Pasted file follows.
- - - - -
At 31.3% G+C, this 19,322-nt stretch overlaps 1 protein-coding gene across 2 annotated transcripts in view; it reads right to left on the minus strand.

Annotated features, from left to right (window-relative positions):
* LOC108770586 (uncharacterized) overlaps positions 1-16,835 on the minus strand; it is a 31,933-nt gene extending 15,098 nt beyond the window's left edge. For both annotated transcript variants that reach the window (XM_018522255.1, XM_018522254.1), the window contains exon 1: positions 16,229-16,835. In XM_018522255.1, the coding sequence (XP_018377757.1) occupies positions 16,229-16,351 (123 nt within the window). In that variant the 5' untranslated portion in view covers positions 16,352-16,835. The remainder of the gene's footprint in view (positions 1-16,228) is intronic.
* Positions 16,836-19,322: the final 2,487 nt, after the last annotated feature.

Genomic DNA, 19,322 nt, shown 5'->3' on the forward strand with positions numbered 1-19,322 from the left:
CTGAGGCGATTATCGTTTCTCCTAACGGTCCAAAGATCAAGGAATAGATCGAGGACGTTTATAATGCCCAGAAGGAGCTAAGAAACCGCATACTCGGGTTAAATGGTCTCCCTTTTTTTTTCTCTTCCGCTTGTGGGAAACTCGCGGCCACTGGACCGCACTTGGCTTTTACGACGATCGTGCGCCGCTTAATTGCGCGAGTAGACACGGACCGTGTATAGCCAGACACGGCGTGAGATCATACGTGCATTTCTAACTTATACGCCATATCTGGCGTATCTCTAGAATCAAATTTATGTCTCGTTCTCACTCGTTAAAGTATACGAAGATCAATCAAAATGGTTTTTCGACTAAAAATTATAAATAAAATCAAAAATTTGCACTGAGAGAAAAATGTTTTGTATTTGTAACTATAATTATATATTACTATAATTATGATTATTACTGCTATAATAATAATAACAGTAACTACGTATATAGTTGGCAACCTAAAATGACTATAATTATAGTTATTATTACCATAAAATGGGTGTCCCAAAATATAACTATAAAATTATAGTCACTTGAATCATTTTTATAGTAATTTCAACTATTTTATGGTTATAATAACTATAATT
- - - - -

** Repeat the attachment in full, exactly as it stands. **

At 31.3% G+C, this 19,322-nt stretch overlaps 1 protein-coding gene across 2 annotated transcripts in view; it reads right to left on the minus strand.

Annotated features, from left to right (window-relative positions):
* LOC108770586 (uncharacterized) overlaps positions 1-16,835 on the minus strand; it is a 31,933-nt gene extending 15,098 nt beyond the window's left edge. For both annotated transcript variants that reach the window (XM_018522255.1, XM_018522254.1), the window contains exon 1: positions 16,229-16,835. In XM_018522255.1, the coding sequence (XP_018377757.1) occupies positions 16,229-16,351 (123 nt within the window). In that variant the 5' untranslated portion in view covers positions 16,352-16,835. The remainder of the gene's footprint in view (positions 1-16,228) is intronic.
* Positions 16,836-19,322: the final 2,487 nt, after the last annotated feature.

Genomic DNA, 19,322 nt, shown 5'->3' on the forward strand with positions numbered 1-19,322 from the left:
CTGAGGCGATTATCGTTTCTCCTAACGGTCCAAAGATCAAGGAATAGATCGAGGACGTTTATAATGCCCAGAAGGAGCTAAGAAACCGCATACTCGGGTTAAATGGTCTCCCTTTTTTTTTCTCTTCCGCTTGTGGGAAACTCGCGGCCACTGGACCGCACTTGGCTTTTACGACGATCGTGCGCCGCTTAATTGCGCGAGTAGACACGGACCGTGTATAGCCAGACACGGCGTGAGATCATACGTGCATTTCTAACTTATACGCCATATCTGGCGTATCTCTAGAATCAAATTTATGTCTCGTTCTCACTCGTTAAAGTATACGAAGATCAATCAAAATGGTTTTTCGACTAAAAATTATAAATAAAATCAAAAATTTGCACTGAGAGAAAAATGTTTTGTATTTGTAACTATAATTATATATTACTATAATTATGATTATTACTGCTATAATAATAATAACAGTAACTACGTATATAGTTGGCAACCTAAAATGACTATAATTATAGTTATTATTACCATAAAATGGGTGTCCCAAAATATAACTATAAAATTATAGTCACTTGAATCATTTTTATAGTAATTTCAACTATTTTATGGTTATAATAACTATAATT